Believe it or not, eating fistfuls of chocolate cake drowned with Grand Marnier is not the key to happy eating – at least, not in the long run.
In a glance
- Eat more white meats, fruits and veges
- Low GI carbs are more effective than sugar
- Avoid hangry by having healthy snacks ready to go
Your gut, responsible for letting you know if you can actually handle another bite of pizza or whether or not that car salesmen is particularly trustworthy, is an intelligent unit- so much so that it’s considered the body’s ‘second brain’.
This second brain, or rather, the enteric nervous system, is a complex network of neural pathways, chemical and hormone regulations that’s in constant communication with your central nervous system and your…regular brain. Gut instinct, butterflies in your stomach, a sinking feeling in your belly, are all side-effects of this communication.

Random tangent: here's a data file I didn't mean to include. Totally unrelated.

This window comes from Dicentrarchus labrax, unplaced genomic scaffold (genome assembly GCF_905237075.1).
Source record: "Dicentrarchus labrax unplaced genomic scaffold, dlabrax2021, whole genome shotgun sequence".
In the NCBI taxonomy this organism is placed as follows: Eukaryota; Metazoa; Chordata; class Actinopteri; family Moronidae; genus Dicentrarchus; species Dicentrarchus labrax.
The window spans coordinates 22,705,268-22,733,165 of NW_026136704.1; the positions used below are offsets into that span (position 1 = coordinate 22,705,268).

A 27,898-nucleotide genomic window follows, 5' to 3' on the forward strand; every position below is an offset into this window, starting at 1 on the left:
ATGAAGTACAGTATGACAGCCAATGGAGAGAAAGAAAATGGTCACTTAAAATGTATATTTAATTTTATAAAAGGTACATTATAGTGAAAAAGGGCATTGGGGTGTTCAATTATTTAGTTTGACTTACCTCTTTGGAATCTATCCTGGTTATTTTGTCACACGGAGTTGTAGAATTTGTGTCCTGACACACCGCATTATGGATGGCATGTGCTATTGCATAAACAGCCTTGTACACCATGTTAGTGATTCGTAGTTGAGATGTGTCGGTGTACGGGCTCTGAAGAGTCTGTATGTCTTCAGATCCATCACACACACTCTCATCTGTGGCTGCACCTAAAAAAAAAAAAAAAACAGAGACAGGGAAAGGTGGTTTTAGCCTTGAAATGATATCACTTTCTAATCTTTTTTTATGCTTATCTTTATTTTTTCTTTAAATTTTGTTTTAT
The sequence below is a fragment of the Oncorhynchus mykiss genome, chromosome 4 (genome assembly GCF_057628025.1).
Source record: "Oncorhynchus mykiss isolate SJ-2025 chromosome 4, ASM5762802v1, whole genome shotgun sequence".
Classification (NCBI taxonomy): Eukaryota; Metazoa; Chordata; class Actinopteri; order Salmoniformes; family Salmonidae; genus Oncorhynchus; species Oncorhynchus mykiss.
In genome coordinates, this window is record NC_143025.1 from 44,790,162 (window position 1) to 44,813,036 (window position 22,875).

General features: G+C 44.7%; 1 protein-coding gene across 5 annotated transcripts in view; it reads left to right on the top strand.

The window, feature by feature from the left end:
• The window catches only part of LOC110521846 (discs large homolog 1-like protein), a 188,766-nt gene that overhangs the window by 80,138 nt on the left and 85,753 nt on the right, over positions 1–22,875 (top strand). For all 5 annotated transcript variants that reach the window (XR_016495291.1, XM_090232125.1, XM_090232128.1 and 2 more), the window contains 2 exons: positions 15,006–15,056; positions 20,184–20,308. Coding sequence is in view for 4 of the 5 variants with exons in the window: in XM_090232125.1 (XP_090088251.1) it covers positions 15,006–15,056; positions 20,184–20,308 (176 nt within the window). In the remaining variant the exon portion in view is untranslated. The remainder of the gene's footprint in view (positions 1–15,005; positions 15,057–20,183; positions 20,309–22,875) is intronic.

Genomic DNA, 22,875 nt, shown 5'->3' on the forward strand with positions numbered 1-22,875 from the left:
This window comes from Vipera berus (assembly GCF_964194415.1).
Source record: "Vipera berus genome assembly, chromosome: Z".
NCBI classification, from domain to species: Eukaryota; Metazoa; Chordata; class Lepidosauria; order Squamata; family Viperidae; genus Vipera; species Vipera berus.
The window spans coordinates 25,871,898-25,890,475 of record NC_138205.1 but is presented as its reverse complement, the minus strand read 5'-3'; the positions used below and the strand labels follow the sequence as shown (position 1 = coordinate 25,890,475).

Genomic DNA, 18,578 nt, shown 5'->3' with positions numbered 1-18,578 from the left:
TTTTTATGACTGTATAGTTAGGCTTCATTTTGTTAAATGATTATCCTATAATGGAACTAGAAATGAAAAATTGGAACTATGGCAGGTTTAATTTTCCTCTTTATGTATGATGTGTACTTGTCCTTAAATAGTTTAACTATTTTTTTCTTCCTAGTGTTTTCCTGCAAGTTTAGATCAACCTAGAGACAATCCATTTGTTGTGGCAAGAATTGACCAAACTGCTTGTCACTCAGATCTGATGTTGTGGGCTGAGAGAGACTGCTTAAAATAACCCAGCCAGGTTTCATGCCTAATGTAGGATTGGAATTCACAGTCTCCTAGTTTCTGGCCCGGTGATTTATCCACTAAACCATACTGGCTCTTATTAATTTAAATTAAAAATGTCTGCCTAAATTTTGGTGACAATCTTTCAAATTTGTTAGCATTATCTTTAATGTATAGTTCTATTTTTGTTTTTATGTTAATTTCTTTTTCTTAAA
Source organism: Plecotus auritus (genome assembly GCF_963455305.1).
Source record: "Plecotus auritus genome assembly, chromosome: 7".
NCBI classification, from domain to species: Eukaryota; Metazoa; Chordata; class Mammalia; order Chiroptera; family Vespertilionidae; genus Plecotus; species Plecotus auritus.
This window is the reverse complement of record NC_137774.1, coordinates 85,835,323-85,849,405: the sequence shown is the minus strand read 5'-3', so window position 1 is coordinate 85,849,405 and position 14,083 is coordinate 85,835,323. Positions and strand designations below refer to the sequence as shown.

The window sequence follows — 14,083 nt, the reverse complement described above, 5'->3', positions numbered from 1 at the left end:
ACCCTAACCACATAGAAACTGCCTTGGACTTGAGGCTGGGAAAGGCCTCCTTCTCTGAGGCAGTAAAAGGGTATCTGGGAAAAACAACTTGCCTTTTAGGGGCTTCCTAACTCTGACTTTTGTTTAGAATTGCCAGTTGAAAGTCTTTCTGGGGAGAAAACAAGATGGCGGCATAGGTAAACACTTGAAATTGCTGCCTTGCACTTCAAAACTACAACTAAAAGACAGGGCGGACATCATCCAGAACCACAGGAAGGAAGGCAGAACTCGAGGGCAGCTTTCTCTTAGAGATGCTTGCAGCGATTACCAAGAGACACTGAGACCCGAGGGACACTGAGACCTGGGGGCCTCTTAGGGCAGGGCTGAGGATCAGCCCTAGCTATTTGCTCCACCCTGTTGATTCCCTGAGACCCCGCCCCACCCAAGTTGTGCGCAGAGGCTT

Over 90% of our serotonin, the happiness chemical, is produced in our digestive tracts, proving (in a very roundabout way) that the way to a person’s heart can be found in appealing to their stomach.
After all, chocolate is the wooing food of choice for good reasons. Chocolate, especially the type with high cocoa values, contains tryptophan (the resource the brain uses to make serotonin), phenylethylamine (the chemical linked to feelings of love), and theobromine (providing a weaker version of a caffeine hit).
While we’re cursed with the inability to replace all of our meals with chocolates, understanding how nutrients and vitamins can affect how we feel can help us work on our diets.
Food and mood
Find our sources for this section here and here.
How do carbohydrates affect my mood?